The plan for today’s newsletter is for me to empty my notebook of all the idle observations, half-formed thoughts, dumb questions, and minor follow-ups that haven’t made it into the newsletter in the last few months.

I’ll also be answering a few questions that I’ve gotten from the Fintech Takes community.

Call it a Fintech Grab Bag.

My Apologies to Canada!

My Fintech 3-2-1 newsletter on Monday this week went out with the subject line “Come On Canada, This Is Embarrassing!” 

This was in reference to the slower-than-expected introduction of a regulatory framework for open banking, which was initially slated to happen this year but still hasn’t, a fact that Canadian fintech companies have been harping on recently.

Whew, boy! You’d think I insulted the King, given the feedback I received from my subscribers north of the border!

Among the many points that were (politely) made, one was especially important – last week, the Canadian Government released a policy statement on “Consumer-Driven Banking” (this is, apparently, Canadian English for Open Banking). This statement affirmed the government’s support for open banking and laid out a new deadline for implementing a governance framework for open banking by 2025.

Now, 2025 still feels pretty far away, and I’m not 100% sure I believe that deadline will be hit, but point taken – I missed this announcement in my initial analysis, and the government is indeed pushing forward on open banking.

Thank you to my Canadian subscribers for your passionate responses. I appreciate you!    

Apple Didn’t Fail. Goldman Sachs Did.

After the Wall Street Journal reported that Apple is going to officially exit its partnership with Goldman Sachs for the Apple Card (and other products), the response from a lot of fintech folks online was surprisingly negative (and a little schadenfreude-y) towards Apple. It was a lot of stuff like “Apple couldn’t make the Apple Card work” and “See! B2C fintech is really hard!”

This surprised me because, unless I’m missing something, Apple didn’t fail! The Apple Card has been a success. Maybe not on the order of a Chase Saphire Preferred or Delta SkyMiles card, but that was never Apple’s goal. The goal was to create a broadly accessible credit card that was tightly integrated into the Apple ecosystem and rewarding for Apple fans. That’s what Apple built!

The story here is the epic failure of Goldman Sachs in negotiating a “partnership” with Apple that gave Apple everything it wanted and left Goldman on the hook for literally every problem. Goldman has been trying to extricate itself from that mistake for a while now ( I wrote about earlier reporting from the WSJ on this back in July), and now it looks like they finally have.

This news is neither unexpected nor a sign that Apple can’t make the Apple Card work.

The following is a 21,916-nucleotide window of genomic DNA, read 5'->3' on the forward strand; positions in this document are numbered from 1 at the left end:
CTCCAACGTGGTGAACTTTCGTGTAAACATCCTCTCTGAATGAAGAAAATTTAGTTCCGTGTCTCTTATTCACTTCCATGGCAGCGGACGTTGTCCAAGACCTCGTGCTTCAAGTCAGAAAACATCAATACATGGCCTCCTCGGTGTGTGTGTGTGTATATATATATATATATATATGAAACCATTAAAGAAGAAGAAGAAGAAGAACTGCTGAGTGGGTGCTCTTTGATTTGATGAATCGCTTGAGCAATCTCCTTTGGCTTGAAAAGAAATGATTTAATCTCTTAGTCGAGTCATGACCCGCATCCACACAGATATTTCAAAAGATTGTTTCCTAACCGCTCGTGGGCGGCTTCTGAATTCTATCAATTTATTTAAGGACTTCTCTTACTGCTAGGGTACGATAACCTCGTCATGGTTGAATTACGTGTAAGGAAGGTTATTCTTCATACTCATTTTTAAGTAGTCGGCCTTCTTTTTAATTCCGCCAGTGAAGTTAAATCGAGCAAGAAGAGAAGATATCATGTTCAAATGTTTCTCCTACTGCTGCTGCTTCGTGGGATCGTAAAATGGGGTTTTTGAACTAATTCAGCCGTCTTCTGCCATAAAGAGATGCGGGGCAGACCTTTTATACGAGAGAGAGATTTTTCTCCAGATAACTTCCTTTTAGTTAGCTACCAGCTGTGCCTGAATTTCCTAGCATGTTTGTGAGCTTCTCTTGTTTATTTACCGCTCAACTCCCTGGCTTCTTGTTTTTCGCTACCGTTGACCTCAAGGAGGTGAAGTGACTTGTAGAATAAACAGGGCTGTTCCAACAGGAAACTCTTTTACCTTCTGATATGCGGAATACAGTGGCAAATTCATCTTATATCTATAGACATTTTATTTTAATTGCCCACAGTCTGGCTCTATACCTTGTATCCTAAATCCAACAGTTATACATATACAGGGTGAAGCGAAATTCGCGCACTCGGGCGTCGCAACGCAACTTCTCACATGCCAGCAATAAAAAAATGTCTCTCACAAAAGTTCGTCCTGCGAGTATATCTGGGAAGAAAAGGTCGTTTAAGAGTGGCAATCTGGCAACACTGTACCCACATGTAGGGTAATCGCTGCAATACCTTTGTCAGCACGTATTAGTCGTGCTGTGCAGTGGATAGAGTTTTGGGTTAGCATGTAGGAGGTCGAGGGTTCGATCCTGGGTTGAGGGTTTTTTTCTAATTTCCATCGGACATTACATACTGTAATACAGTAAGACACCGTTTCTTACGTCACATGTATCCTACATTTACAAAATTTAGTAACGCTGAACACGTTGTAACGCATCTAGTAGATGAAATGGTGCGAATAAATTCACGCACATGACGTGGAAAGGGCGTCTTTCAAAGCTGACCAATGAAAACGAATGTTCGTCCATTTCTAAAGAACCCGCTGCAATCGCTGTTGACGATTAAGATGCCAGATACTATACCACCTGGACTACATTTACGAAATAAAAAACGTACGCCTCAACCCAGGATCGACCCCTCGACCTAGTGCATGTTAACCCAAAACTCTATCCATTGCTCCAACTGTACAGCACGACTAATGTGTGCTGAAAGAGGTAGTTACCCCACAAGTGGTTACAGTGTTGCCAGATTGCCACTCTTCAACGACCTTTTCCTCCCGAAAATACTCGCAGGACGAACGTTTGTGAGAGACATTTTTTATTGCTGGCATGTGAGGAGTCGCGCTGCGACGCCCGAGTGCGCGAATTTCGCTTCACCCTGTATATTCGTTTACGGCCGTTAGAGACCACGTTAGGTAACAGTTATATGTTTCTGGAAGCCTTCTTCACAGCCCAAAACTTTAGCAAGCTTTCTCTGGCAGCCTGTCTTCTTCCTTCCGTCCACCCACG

How to Get a Job in Fintech

Every week, I feature a few open roles at fintech companies and banks at the bottom of my newsletter.

My goal in doing this is to help companies in the Fintech Takes community source good candidates and help individuals in this community find exciting opportunities.

I’d like to do more.

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I want to write an entire newsletter focused on getting a job in fintech. In that newsletter, I’d like to share advice for candidates trying to find a new role and for hiring managers and recruiters trying to find and hire the best possible people.

I’d also like to do in-depth profiles on the 5-7 most interesting open roles in fintech/banking at the moment. I want the seniority and types of roles that I feature to vary, but the common denominator would be that they are all roles that would allow the person who fills them to do some of the most enjoyable and impactful work of their careers.

My asks of you:

  • Do you have any good advice on finding a new role in fintech? Or getting hired for your dream role? Share it with me!
  • Do you have good advice on sourcing great candidates? Or closing the deal with your dream candidate? Share it with me!
  • Are you hiring for a role that you genuinely think is one of the 5-7 most interesting opportunities in fintech or banking right now? I’d love for you to sell me on why I should feature it in the newsletter!         

No One Is Ever Going to Trust Twitter With Their Money

Here’s an axiom that I would propose calling Musk’s Law – the richer and/or more famous you are, the less time you should spend on Twitter.

Elon spent years on the wrong side of this law before finally succumbing to temptation and buying the damn thing.

It has not gone well since, and his recent actions on the platform (and, even more recently, on stage with Jonathan Ross Sorkin) have, I think, permanently pushed major advertisers away.

This will likely accelerate the push to make Twitter a predominantly subscription business, which is fine (I’m a subscriber), but it comes with a cost – no one is going to place a meaningful amount of trust in this platform moving forward. Some of us will pay to use it casually (it was the source for all the OpenAI drama), but most people are not going to trust it for more important tasks like, for example, banking.